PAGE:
1 CONTENTS Aout the Author... 4 ntroduction... 5 The A Lessons Chords and Harmony Chapter 1 Lesson 1A: The Progression...6 The Lessons mprovisation Lesson 1: mprovising Over Diatonic Progressions... 8 Lesson 2A/2: Diatonic Arpeggios...12 Chapter 2 Lesson 1A: Altered Chords...18 Dominant 7th 5 Chords...18 The Closer You Are...19 Lesson 2A: More Altered Chords...21 Dominant 7 # 5 Chords...21 Funny...21 Lesson A: Altered Chords, Continued...24 Dominant 7 9 Chords...24 Friendly...25 Lesson 4A: More Altered Chords...0 Dominant 7 # 9 Chords...0 y the Light of the Moon...0 Lesson 5A: Chords with Comined Alterations...4 Lesson 6A: More Chords with Comined Alterations...9 Lesson 7A: Other mportant Chords and Fingerings...42 Slash Chords...42 Fingerings...4 Lesson 1: Practicing Arpeggios...20 Lesson 2: Progressions for Practicing Arpeggios...22 Lesson : Creating Lines No Spelling Out the Changes...26 Swing Feel...26 Lesson 4: Creating Lines No Neighor Tones Approaching the Root...1 Lesson 5: Creating Lines No....6 Neighor Tones Approaching the rd...6 Lesson 6: Creating Lines No Neighor Tones Approaching the 5th...40 Lesson 7: Creating Lines No Neighor Tones Approaching the 7th...45 Chapter Lesson 1A: Comping Swing Feels...47 Lesson 2A: Comping Latin Feels...50 Lesson A: Comping Funk Feels...52 Lesson 4A: Comping allads...54 Lesson 1: Major 7th Extensions...49 Lesson 2: Diminished Extensions...51 Lesson : Ascending Lines from Chord Tones...5 Lesson 4: Descending Lines from Chord Tones Contents
2 Chapter 4 The A Lessons Chords and Harmony Lesson 1A: Chord Connections...56 Lesson 2A: Chord Connections No String Set String Set String Set Lesson A: Chord Connections No Moving Across the String Sets...66 Lesson 4A: Chord Connections No String Set String Set String Set The Lessons mprovisation Lesson 1: Learning Licks No Major Chord Licks Lesson 2: Learning Licks No Minor Licks Lesson : Learning Licks No Dominant Licks...68 Lesson 4: Learning Licks No mi7 5 Licks...72 Chapter 5 Lesson 1A: The lues Progression...74 Lesson 1: Soloing Over lues Progressions...78 C Minor Pentatonic Fingerings...78 C lues Scale Fingerings...79 C Mixolydian Fingerings...79 Sample lues Solos...80 lues Solo No lues Solo No lues Solo No Chapter 6 Lesson 1A: Rhythm Changes...82 Rhythm Lesson 1: Soloing Over Rhythm Changes...84 Rhythm Solo Chapter 7 Lesson 1A: Turnarounds...86 Lesson 1: Soloing Over Turnarounds...87 Chapter 8 Lesson 1A: Chord Solo...88 Foggy Lesson 1: Single-Note Solo...90 Single Notes in the Mist CODA A Medley of Suggestions and Musical Concepts Playing With ood Tone...92 More Aout Practicing...92 The Value of Practicing Along a Single String...94 Singing Along With mprovised Lines...95 Listening to the reats...95 Jazz Artists...96 Contents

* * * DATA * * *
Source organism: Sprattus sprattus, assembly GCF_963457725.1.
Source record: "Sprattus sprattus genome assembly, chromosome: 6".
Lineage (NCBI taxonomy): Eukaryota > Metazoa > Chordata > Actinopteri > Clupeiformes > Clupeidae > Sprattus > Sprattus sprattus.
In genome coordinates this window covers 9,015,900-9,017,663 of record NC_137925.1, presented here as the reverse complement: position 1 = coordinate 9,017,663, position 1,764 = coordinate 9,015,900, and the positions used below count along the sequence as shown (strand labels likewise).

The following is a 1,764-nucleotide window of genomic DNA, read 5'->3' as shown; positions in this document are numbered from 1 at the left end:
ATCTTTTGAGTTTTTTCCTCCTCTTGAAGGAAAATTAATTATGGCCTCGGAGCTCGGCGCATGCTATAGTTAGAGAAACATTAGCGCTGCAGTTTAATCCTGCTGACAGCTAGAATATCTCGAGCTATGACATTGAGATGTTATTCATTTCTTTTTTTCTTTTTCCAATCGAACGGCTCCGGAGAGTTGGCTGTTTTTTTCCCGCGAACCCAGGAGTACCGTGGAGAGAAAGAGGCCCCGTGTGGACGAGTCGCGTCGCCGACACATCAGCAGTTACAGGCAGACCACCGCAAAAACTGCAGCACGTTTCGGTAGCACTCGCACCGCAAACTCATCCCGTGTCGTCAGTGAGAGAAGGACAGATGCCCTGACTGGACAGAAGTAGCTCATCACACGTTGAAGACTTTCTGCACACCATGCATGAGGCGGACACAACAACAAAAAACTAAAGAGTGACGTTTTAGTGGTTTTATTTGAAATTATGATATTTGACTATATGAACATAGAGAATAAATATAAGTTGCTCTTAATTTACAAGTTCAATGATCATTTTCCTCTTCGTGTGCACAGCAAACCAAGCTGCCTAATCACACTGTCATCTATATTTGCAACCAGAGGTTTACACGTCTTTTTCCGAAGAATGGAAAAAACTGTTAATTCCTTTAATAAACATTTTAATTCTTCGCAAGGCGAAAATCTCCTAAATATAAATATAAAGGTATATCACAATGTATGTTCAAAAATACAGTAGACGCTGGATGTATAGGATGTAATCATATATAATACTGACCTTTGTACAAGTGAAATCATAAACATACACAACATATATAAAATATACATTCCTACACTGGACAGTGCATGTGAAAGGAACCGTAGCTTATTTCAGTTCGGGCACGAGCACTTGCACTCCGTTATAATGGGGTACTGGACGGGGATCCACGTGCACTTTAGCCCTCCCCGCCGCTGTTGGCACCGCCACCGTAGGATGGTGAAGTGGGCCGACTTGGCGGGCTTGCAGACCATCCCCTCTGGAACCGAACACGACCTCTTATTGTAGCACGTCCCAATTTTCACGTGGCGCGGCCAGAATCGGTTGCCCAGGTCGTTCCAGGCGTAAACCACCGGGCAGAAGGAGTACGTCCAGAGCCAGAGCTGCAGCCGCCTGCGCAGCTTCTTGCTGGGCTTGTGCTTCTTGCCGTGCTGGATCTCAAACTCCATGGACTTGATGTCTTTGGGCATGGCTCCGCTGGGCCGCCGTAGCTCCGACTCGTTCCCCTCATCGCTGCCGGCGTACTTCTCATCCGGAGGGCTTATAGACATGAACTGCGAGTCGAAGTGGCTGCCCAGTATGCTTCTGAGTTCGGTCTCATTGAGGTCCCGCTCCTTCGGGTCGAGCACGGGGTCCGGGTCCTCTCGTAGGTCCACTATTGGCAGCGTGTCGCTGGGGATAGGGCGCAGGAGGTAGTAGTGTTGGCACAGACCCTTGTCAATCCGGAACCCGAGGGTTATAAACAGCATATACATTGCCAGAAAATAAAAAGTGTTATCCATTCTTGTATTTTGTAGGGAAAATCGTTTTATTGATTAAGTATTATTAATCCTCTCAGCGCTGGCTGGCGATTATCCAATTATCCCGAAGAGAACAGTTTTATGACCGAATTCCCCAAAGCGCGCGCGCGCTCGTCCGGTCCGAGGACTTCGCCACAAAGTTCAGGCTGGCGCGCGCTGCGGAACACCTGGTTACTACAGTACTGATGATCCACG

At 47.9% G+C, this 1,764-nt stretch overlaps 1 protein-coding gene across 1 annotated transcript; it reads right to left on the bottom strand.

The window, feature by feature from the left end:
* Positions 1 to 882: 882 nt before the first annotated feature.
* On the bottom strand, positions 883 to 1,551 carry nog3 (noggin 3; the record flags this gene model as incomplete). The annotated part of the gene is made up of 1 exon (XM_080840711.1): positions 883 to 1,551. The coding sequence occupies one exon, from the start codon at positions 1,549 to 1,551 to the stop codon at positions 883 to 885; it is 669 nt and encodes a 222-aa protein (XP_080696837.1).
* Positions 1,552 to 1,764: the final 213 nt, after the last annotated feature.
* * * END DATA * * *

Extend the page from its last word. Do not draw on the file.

3 Lesson 1: mprovising Over Diatonic Progressions The rule for improvising over diatonic progressions is quite simple, at least at this stage of the game: use the major scale of the chord. f the progression is mi7 C7 FMa7, improvise using the F Major scale; for Cmi7 F7 Ma7, use the major scale, etc. e sure the chords in the are not altered. n other words, all chords with a raised or lowered 5th ( 5, 5), 9th ( 9, 9) or 11th ( 11, 11) would make this rule inapplicale, ecause these altered tones are not diatonic (not in the major scale). After we get a handle on using the major scale, we will learn how to handle non-diatonic situations. Example will help you get used to the sound, and train you to get around from key to key. Use the CD that accompanies this ook, or record the chord progressions, and play along. Simply practice improvising over the entire progression without stopping. Each progression is repeated twice and then moves on to the next key. Use all the major scale fi ngerings that you know in all areas of the fi ngeroard. For some general tips on how to get started improvising, check out the CODA section of eginning Jazz uitar (page 85). &4 &4 4 È A ÿ &.. 8 ntermediate Jazz uitar &. E È D ÿ. È Fÿ &.. C7 CÈ ÿ &.. &. FÈ F 7 A 7 7 &.. E 7 E ÿ.
4 Lesson 6: Creating Lines No. 4 NEhOR TONES APPROAChN ThE 5Th The following are examples of neighor tones approaching the 5th. Memorize some or all of them, transpose them to all the other keys and use them in your improvisations One Half Step elow the 5th &4 4 # J n = Neighor tones Œ One Half Step Aove the 5th 4 &4 4 J n j. n w Multiple Neighor Tones: Half Step Aove the 5th, Half Step elow the 5th &4 4 # # n n n # Multiple Neighor Tones: Whole Step Aove the 5th, Half Step elow the 5th &4 4 # # # 40 ntermediate Jazz uitar
5 SAMPLE LUES SOLOS There is a ig difference etween learning improvisational tools, such as scales, and actually putting them to use. At fi rst, we tend to organize them into patterns in different areas of the fi ngeroard. n actual practice, we usually comine the various tools and utilize the entire fi ngeroard. This is ecause the ideas we hear in our heads don t always conform to organized fi ngering patterns. n the sample lues solos that follow, you will fi nd that the scales eing used jump around to various parts of the fi ngeroard. Study these solos and memorize the parts that you enjoy so you can use them in your own solos. 4 &4 Minor pentatonic throughout C9 4 & C9. J LUES SOLO NO. 1 n ( ) Eñ & J. Œ Œ C9 Dñ = Target chord tones 44 LUES SOLO NO. 2 4 A A n EÈ ( ) A &4 A lues Scale A lues Scale # # #. A È C # È & J. J # n n j n. D # (A lues Scale) mi7 arp. C#mi7 arp. F # ï & A n E9 E Ma arp. A lues Scale n E7 w 80 ntermediate Jazz uitar